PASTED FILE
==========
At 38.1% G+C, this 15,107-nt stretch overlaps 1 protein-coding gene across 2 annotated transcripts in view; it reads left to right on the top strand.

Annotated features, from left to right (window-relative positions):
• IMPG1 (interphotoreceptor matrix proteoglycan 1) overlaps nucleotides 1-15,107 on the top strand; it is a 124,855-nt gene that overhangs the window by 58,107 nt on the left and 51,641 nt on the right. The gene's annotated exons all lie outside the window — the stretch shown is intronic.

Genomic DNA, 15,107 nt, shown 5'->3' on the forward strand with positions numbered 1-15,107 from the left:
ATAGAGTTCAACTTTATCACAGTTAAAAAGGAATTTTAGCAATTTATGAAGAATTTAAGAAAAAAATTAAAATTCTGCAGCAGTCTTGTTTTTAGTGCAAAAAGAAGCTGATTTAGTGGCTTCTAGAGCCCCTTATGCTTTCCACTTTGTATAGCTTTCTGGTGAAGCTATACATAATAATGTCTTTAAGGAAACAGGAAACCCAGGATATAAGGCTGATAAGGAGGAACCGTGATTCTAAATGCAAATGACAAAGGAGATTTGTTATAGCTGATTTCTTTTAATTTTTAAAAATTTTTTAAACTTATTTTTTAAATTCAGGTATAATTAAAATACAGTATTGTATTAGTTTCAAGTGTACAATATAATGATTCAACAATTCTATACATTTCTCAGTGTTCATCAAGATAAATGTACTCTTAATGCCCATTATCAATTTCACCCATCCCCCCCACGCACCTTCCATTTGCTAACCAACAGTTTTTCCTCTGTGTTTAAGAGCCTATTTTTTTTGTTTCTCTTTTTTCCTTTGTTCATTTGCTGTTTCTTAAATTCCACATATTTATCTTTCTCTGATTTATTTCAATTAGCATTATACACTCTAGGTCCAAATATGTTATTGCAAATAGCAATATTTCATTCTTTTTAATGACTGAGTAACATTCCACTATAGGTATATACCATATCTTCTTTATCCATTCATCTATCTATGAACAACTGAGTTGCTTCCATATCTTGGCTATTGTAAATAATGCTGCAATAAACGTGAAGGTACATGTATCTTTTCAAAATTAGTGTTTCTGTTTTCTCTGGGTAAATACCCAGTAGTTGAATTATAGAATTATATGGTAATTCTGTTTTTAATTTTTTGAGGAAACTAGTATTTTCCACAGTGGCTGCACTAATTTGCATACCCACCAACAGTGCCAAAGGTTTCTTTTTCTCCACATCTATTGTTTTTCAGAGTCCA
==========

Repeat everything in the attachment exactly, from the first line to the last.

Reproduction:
At 38.1% G+C, this 15,107-nt stretch overlaps 1 protein-coding gene across 2 annotated transcripts in view; it reads left to right on the top strand.

Annotated features, from left to right (window-relative positions):
• IMPG1 (interphotoreceptor matrix proteoglycan 1) overlaps nucleotides 1-15,107 on the top strand; it is a 124,855-nt gene that overhangs the window by 58,107 nt on the left and 51,641 nt on the right. The gene's annotated exons all lie outside the window — the stretch shown is intronic.

Genomic DNA, 15,107 nt, shown 5'->3' on the forward strand with positions numbered 1-15,107 from the left:
ATAGAGTTCAACTTTATCACAGTTAAAAAGGAATTTTAGCAATTTATGAAGAATTTAAGAAAAAAATTAAAATTCTGCAGCAGTCTTGTTTTTAGTGCAAAAAGAAGCTGATTTAGTGGCTTCTAGAGCCCCTTATGCTTTCCACTTTGTATAGCTTTCTGGTGAAGCTATACATAATAATGTCTTTAAGGAAACAGGAAACCCAGGATATAAGGCTGATAAGGAGGAACCGTGATTCTAAATGCAAATGACAAAGGAGATTTGTTATAGCTGATTTCTTTTAATTTTTAAAAATTTTTTAAACTTATTTTTTAAATTCAGGTATAATTAAAATACAGTATTGTATTAGTTTCAAGTGTACAATATAATGATTCAACAATTCTATACATTTCTCAGTGTTCATCAAGATAAATGTACTCTTAATGCCCATTATCAATTTCACCCATCCCCCCCACGCACCTTCCATTTGCTAACCAACAGTTTTTCCTCTGTGTTTAAGAGCCTATTTTTTTTGTTTCTCTTTTTTCCTTTGTTCATTTGCTGTTTCTTAAATTCCACATATTTATCTTTCTCTGATTTATTTCAATTAGCATTATACACTCTAGGTCCAAATATGTTATTGCAAATAGCAATATTTCATTCTTTTTAATGACTGAGTAACATTCCACTATAGGTATATACCATATCTTCTTTATCCATTCATCTATCTATGAACAACTGAGTTGCTTCCATATCTTGGCTATTGTAAATAATGCTGCAATAAACGTGAAGGTACATGTATCTTTTCAAAATTAGTGTTTCTGTTTTCTCTGGGTAAATACCCAGTAGTTGAATTATAGAATTATATGGTAATTCTGTTTTTAATTTTTTGAGGAAACTAGTATTTTCCACAGTGGCTGCACTAATTTGCATACCCACCAACAGTGCCAAAGGTTTCTTTTTCTCCACATCTATTGTTTTTCAGAGTCCA